Symptoms, Causes, Treatment and Prevention for Earaches

Children tend to experience earaches more often than adults. It is useful to observe your child’s behaviour if they haven’t learned to talk yet. Earaches in children are common. An earache may affect one or both ears, but the majority of the time it’s in one ear. Earaches can be constant or come and go, and the pain may be dull, sharp, or burning. Kids below 5 years are at a higher risk for ear infections. Young children with ear infections get fussy and irritable. They may also tug or rub their ears.


  • Ear pain (when chewing, sucking, or lying down)
  • Redness of the ear
  • Swelling of the ear
  • Pulling or rubbing the ears
  • Leakage from the ear
  • Trouble hearing
  • Ear fullness 
  • Ear popping
  • Fussiness
  • Vomiting
  • Headache
  • Fever
  • Loss of balance
  • Difficulty sleeping


  • Ear infections – outer, middle, or inner ear
  • Change in pressure, such as when flying on a plane
  • Earwax buildup
  • A foreign object in the ear
  • Sinus infection
  • Shampoo or water trapped in the ear
  • Use of cotton swabs in the ear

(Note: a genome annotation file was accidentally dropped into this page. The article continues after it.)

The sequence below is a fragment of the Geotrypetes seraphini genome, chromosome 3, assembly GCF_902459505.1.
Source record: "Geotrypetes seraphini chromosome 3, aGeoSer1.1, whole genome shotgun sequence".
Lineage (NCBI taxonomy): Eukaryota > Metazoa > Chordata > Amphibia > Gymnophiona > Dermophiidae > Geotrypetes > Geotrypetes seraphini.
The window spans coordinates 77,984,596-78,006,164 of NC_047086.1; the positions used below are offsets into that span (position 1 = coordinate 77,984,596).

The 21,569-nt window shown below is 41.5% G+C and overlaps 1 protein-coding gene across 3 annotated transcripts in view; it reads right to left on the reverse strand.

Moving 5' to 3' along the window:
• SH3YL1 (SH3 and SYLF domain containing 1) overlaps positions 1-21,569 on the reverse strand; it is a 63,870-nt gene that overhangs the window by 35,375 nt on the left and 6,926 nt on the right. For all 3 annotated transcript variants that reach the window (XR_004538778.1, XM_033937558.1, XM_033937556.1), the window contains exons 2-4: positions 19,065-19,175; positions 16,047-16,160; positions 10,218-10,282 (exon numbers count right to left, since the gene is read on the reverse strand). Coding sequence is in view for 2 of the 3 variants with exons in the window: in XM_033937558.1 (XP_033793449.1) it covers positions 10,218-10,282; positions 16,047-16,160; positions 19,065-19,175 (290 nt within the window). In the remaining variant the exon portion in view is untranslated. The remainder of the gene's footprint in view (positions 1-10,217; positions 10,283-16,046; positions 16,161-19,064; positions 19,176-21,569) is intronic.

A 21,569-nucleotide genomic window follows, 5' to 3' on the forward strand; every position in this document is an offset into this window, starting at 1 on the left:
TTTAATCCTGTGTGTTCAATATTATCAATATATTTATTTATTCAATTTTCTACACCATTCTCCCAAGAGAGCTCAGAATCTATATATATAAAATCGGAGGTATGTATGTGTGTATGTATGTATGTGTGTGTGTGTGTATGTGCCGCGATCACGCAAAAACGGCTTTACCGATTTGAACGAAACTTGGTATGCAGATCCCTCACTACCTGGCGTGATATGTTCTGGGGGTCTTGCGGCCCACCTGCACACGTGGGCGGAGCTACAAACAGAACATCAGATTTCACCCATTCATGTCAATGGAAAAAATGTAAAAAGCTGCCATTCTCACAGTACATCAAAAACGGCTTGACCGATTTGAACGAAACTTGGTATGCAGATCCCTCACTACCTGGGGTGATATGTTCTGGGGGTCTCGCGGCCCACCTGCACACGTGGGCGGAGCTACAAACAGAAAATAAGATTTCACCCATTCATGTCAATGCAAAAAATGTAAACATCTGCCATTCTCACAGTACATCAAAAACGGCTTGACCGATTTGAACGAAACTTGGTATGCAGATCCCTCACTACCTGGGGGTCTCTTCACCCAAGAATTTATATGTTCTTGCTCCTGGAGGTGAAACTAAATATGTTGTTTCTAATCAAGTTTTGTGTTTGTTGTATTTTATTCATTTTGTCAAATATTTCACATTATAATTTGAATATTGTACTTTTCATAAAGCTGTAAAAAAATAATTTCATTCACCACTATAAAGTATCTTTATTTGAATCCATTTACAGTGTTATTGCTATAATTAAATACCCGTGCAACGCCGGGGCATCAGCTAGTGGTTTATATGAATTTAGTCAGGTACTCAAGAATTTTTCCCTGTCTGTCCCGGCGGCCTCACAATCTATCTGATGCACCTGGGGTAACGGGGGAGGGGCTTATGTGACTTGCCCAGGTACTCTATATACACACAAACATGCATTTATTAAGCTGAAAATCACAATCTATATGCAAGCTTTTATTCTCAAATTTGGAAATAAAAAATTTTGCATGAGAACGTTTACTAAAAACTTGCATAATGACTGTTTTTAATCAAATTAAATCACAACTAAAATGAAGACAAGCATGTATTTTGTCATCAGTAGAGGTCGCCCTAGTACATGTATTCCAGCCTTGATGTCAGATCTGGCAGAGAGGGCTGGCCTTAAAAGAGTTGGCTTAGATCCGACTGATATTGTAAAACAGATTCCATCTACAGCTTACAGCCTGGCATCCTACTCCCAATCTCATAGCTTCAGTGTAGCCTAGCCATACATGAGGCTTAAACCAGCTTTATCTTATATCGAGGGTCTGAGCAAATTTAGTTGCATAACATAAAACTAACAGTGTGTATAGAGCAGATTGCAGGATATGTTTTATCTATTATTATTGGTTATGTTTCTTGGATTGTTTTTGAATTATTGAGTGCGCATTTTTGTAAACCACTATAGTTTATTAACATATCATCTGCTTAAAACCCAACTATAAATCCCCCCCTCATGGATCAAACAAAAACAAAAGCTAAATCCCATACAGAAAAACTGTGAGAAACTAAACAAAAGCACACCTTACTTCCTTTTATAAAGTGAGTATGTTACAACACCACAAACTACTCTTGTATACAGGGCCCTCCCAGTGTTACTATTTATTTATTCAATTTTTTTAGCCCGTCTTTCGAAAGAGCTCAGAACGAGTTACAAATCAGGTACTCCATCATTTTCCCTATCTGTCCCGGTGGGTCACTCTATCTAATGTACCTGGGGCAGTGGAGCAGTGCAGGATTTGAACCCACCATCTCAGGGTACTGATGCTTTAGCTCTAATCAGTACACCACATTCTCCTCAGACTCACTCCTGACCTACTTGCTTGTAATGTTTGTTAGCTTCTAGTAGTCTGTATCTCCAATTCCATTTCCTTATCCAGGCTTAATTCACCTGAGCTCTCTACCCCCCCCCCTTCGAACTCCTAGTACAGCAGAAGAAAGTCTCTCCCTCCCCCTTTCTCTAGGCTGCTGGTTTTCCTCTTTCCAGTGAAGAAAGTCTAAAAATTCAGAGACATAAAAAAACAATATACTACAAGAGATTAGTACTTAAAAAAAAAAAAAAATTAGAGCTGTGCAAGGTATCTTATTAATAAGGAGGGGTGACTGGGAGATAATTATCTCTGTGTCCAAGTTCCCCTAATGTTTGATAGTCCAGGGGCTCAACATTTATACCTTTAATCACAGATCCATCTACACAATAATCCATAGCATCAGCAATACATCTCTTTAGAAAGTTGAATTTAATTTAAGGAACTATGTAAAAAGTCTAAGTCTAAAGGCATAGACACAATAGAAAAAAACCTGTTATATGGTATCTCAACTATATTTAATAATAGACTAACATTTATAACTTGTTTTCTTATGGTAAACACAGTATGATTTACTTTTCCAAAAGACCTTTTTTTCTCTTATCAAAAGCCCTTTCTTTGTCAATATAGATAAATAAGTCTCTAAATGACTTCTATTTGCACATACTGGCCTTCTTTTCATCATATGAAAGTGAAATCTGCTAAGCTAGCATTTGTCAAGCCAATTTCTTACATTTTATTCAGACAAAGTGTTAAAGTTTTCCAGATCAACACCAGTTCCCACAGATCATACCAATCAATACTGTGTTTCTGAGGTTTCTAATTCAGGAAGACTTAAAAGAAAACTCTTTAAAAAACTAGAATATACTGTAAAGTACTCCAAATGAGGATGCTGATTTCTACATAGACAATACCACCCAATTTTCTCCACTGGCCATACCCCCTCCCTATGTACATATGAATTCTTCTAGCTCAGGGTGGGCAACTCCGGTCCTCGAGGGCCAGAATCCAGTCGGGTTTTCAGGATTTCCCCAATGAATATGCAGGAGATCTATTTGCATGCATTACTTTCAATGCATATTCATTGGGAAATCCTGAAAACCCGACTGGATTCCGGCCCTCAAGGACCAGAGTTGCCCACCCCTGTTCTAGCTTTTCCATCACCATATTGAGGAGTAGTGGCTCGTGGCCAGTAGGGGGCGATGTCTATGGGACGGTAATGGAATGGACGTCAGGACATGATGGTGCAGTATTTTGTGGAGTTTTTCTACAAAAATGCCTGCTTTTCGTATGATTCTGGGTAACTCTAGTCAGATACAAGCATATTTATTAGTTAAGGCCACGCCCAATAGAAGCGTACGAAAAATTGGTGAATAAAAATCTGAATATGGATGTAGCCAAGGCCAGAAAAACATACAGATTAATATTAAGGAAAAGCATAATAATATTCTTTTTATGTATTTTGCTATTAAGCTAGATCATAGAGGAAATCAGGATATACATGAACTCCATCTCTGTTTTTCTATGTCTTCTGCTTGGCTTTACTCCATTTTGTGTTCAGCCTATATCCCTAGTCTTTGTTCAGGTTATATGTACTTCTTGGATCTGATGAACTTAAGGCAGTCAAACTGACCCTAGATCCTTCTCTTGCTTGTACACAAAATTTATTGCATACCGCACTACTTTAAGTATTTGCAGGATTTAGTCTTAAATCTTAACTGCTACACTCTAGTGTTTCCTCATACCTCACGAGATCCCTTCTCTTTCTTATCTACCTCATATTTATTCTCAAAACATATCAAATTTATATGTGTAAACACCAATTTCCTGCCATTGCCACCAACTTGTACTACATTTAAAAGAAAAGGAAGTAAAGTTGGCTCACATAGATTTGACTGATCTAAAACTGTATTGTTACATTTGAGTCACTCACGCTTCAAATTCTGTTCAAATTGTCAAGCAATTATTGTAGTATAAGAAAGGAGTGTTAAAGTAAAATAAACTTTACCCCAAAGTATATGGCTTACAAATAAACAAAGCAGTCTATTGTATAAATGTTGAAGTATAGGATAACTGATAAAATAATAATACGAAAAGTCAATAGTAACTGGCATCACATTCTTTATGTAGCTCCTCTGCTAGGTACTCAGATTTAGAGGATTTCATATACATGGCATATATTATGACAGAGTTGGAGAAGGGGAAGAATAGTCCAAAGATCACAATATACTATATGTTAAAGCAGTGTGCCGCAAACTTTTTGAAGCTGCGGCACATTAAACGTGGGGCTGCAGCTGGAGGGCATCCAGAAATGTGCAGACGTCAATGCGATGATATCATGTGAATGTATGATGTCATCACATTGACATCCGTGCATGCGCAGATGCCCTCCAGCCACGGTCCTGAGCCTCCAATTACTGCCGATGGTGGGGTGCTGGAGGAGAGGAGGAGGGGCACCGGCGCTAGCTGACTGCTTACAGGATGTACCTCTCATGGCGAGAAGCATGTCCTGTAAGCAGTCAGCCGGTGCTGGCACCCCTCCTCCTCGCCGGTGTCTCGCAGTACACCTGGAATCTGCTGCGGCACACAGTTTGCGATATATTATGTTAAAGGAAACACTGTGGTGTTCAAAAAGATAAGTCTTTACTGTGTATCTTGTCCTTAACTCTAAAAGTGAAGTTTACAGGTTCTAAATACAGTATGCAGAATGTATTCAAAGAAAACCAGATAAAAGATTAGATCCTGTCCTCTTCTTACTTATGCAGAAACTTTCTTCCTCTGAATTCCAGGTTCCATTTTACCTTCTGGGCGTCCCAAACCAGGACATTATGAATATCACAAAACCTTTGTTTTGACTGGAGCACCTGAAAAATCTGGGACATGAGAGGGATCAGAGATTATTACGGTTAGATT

• Referred pain – when the pain is felt somewhere other than the infection or injured site. For example, pain that originates in the jaw or teeth may be felt in the ear.

Visiting the doctor:

  • If your child has a persistent fever of 104º F (40º C) or higher, seek medical attention.
  • For an infant, seek medical help immediately for a fever higher than 101º F (38º C).
  • You should also seek immediate medical attention if your child has severe pain which stops suddenly. This could be a sign of the eardrum rupturing.

Treating earaches at home:

  • Place a warm compress carefully over your child’s ear for approximately 20 minutes.
  • Apply a cold washcloth to the ear.
  • Avoid getting the ear wet.
  • Sit upright to help relieve ear pressure.
  • Feed an infant to help them relieve their pressure.

Medical treatment:

  • If your child doesn’t have too much discomfort or a high fever, the doctor will likely wait 24 to 48 hours (1 to 2 days) to see if the ear infection gets better on its own.
  • Your child’s doctor will prescribe oral antibiotics or ear drops if the earache does not resolve on its own. In some cases, (s)he can prescribe both.


  • Make sure your child gets the pneumococcal conjugate vaccine (PCV) and the flu vaccine, which may reduce their odds of getting middle ear infections.
  • Do not clean ears with cotton swabs or sharp objects.
  • Dry the ears after swimming or bathing.
  • Avoid secondhand smoke.
  • Make sure your child has a habit of washing his/her hands.
  • Don’t give a bottle when your baby is lying down.
  • Ask the doctor if earplugs and special ear drops are a good idea if your child swims a lot.

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